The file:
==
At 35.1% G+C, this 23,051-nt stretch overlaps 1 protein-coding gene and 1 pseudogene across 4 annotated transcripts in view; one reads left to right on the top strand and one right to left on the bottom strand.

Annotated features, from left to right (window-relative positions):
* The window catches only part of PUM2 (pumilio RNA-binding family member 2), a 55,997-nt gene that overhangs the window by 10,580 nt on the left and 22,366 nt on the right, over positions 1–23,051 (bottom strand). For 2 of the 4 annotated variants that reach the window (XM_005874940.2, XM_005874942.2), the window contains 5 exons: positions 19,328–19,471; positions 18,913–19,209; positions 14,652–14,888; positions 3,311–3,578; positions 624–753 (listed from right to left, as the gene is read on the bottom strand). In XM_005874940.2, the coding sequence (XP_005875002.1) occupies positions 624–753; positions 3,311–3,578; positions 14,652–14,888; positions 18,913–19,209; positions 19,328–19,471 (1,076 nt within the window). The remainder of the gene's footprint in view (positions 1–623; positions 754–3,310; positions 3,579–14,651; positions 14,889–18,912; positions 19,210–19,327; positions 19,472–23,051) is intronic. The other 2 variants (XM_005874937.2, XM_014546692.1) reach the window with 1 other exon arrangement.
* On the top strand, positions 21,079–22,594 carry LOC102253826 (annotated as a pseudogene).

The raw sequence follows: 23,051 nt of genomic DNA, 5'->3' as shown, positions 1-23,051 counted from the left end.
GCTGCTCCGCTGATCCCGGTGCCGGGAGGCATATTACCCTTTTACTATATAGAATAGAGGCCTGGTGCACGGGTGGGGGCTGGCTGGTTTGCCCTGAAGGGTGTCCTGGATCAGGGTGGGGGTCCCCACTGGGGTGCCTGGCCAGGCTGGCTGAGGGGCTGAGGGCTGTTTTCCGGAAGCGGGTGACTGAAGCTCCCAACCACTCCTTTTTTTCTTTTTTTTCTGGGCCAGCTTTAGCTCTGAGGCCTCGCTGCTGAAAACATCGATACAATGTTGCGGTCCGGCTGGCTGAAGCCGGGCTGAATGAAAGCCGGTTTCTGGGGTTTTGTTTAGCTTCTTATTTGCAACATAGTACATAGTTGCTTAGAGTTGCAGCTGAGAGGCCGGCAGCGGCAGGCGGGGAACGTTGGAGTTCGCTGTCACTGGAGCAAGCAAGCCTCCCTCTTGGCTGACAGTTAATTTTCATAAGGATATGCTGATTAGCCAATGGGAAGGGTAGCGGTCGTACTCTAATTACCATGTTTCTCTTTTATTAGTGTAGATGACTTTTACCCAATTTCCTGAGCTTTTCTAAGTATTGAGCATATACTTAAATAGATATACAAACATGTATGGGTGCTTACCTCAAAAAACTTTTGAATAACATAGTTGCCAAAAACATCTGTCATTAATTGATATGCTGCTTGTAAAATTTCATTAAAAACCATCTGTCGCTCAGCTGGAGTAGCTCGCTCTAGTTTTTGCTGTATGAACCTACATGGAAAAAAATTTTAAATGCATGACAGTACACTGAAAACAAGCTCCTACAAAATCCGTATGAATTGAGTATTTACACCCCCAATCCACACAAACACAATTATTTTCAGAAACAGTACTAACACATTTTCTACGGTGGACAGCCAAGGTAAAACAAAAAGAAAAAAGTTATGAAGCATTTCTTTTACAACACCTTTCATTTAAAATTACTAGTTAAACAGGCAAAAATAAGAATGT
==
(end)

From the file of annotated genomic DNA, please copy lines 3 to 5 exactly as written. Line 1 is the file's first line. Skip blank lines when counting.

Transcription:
* The window catches only part of PUM2 (pumilio RNA-binding family member 2), a 55,997-nt gene that overhangs the window by 10,580 nt on the left and 22,366 nt on the right, over positions 1–23,051 (bottom strand). For 2 of the 4 annotated variants that reach the window (XM_005874940.2, XM_005874942.2), the window contains 5 exons: positions 19,328–19,471; positions 18,913–19,209; positions 14,652–14,888; positions 3,311–3,578; positions 624–753 (listed from right to left, as the gene is read on the bottom strand). In XM_005874940.2, the coding sequence (XP_005875002.1) occupies positions 624–753; positions 3,311–3,578; positions 14,652–14,888; positions 18,913–19,209; positions 19,328–19,471 (1,076 nt within the window). The remainder of the gene's footprint in view (positions 1–623; positions 754–3,310; positions 3,579–14,651; positions 14,889–18,912; positions 19,210–19,327; positions 19,472–23,051) is intronic. The other 2 variants (XM_005874937.2, XM_014546692.1) reach the window with 1 other exon arrangement.
* On the top strand, positions 21,079–22,594 carry LOC102253826 (annotated as a pseudogene).

The raw sequence follows: 23,051 nt of genomic DNA, 5'->3' as shown, positions 1-23,051 counted from the left end.